The Emperor’s Finest Fishermen: Gifu’s Pride
In Japan, the cormorant fishing tradition is well-documented. It is stated that the historic beginning of the Japanese cormorant fishing is the year 813 AD; but several sources mention a nocturnal aspect of this tradition is much older. One historical report, titled Kojiki, is dated to 712 AD, almost a century earlier, and mentions this practice in detail.
This fishing method is established in 13 cities across Japan, and is traditionally called ukai (鵜飼). But one of the central regions which preserves this tradition to the fullest is Gifu of the Gifu Prefecture, on the Nagara River. The cormorant fisheries of Gifu were mentioned in 1028 in a document which states that their fishermen operate with 12 birds each – a tradition that survives to this very day. There are fishermen in Gifu today who can trace their lineage to at least 1300 – and they still preserve their family heritage of fishing with these majestic birds.
Keisai Eisen's print of cormorant fishing on the Nagara River during the Edo period. (Public Domain)
On the Nagara River, the main focus is the catching of the Ayu fish, a sweetfish that is the source of numerous delicacies. The fishing season lasts from April to October, with an emphasis on preserving the ecosystem and a balanced population of fish.
During the Japanese Medieval period, master cormorant fishermen were given official patronage from the Emperor himself. These masters were known as ushō (鵜匠) and carried the official title of “Cormorant Fishermen of the Imperial Household Agency ” – a hereditary title. Since Japan still has an Emperor, and cormorant fishing is a part of the Imperial Household, both the practice and the Nagara River have become protected, which helped preserve the ecosystem of the region and the old fishing methods.
Contrary to the Chinese practices, the fishermen of Gifu are seldom solitary. Instead, their nimble 13-meter (42.65 ft.) boats – known as ubune (鵜舟) – will hold three crewmen: the master fisherman at the front, the central rower nakanori (中乗り), and the rower at the back, the tomonori (艫乗り). At the very front is a specially designed pole (篝棒 kagaribō) which holds a basket in which an open fire is created. This is an invaluable tool for nighttime fishing.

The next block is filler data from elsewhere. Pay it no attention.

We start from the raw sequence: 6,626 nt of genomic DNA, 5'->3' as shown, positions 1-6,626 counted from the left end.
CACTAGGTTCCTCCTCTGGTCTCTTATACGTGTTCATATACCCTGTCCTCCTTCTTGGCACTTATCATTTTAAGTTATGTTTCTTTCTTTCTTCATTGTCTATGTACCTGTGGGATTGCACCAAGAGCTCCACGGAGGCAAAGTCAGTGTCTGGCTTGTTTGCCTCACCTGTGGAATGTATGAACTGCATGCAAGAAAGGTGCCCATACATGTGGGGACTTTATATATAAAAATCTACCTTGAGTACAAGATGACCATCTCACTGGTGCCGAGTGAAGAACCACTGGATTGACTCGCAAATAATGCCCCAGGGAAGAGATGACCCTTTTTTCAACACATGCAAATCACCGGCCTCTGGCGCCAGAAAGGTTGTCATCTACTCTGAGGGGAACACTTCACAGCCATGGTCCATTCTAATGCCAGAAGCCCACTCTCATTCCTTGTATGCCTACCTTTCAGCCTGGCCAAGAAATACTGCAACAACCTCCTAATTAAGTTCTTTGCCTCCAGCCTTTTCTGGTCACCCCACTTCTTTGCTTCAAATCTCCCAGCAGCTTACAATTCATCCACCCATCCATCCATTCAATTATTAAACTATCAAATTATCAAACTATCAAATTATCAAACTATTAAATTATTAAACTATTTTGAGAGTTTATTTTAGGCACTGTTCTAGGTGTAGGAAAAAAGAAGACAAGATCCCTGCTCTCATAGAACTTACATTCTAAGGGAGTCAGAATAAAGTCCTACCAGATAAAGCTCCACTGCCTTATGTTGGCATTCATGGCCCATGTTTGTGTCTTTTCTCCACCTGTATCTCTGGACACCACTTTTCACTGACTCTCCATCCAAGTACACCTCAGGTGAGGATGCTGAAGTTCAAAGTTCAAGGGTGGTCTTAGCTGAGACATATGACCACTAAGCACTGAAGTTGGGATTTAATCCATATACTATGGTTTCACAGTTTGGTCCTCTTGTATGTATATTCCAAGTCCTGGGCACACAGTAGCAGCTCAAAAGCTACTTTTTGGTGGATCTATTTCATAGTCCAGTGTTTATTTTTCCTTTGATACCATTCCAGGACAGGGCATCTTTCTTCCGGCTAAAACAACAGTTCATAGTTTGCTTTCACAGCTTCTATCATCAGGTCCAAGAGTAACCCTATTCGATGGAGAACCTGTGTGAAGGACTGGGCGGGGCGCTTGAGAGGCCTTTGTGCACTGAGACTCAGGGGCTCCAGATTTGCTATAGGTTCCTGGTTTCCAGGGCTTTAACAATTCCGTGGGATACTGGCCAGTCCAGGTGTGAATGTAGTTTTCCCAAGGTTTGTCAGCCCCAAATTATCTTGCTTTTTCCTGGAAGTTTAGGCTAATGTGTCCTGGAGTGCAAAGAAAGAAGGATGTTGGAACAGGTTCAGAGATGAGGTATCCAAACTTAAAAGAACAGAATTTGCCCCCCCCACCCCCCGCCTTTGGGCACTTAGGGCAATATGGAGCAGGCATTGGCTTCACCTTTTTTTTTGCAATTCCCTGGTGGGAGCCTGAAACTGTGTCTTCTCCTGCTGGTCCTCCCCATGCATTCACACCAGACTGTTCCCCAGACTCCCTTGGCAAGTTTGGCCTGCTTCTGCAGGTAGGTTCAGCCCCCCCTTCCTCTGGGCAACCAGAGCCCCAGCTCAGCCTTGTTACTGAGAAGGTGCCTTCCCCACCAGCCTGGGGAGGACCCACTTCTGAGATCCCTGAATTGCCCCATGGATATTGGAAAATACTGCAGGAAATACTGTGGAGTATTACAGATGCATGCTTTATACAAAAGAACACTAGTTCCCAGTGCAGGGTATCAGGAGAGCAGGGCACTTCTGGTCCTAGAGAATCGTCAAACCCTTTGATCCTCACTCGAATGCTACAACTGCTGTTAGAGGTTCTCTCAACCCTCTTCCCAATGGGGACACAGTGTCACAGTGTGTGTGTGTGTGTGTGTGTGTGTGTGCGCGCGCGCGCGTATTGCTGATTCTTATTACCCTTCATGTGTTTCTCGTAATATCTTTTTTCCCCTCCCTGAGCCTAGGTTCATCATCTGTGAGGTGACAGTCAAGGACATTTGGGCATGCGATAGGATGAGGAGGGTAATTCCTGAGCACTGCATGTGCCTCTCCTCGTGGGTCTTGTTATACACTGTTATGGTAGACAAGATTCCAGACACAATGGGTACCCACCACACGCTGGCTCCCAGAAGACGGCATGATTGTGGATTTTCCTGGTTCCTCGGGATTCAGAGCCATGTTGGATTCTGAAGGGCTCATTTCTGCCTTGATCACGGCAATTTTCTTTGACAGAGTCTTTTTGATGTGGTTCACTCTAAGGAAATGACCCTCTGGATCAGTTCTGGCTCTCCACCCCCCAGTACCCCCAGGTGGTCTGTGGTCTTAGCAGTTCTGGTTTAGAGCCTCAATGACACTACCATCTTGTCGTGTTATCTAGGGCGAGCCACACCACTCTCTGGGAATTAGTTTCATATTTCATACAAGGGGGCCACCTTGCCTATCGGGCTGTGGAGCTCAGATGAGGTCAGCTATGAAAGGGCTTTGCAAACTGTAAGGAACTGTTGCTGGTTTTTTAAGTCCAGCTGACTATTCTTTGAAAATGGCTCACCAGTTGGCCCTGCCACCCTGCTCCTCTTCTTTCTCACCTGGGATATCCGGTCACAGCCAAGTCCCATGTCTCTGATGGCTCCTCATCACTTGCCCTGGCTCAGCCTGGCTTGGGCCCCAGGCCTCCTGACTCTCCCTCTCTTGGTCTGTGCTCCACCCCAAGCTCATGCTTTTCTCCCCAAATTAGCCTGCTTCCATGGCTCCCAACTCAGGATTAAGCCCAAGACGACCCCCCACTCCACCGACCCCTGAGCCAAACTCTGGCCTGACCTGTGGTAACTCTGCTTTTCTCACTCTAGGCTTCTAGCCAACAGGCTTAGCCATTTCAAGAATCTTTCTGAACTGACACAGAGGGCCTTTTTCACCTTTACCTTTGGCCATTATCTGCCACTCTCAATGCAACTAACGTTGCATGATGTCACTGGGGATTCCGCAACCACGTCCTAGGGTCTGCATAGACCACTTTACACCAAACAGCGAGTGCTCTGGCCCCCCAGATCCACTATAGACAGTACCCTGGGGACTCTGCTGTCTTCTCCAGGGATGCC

The cormorants, tied and controlled with thin ropes, will eagerly catch the fish that gathers close to the fire light. With the neck snare preventing them from swallowing big fish, fishermen simply drag the cormorants back to the boat and retrieve the catch.
Night fishing with birds in Gifu, Japan. (PhotoerNgo /Adobe Stock)
King James I and His Love of Cormorants
In Europe, cormorant fishing was not a known practice until the 14th century, when it got introduced in several regions. The earliest mention in this region is dated to 1557 in Venice. As a tradition it was known in Greece, but on a small scale. It is still practiced by some fishermen today.
In Britain and France, cormorants have been caught for use in fishing actively since the 17th century, but not so much for practical purposes - rather as a sport, similar to falconry. As such, it became practiced in Belgium, France, and Britain, paired with the older practice of fishing with otters. In England, it became a royal sport, similar to hawking. During the reigns of James I (1566-1626), and Charles I (1600-1649), cormorant fishing reached its height, and a title was created for the members of the Royal Court, called the “Master of Cormorants.” One man who held this title was John Wood, a trainer and keeper of birds for James I.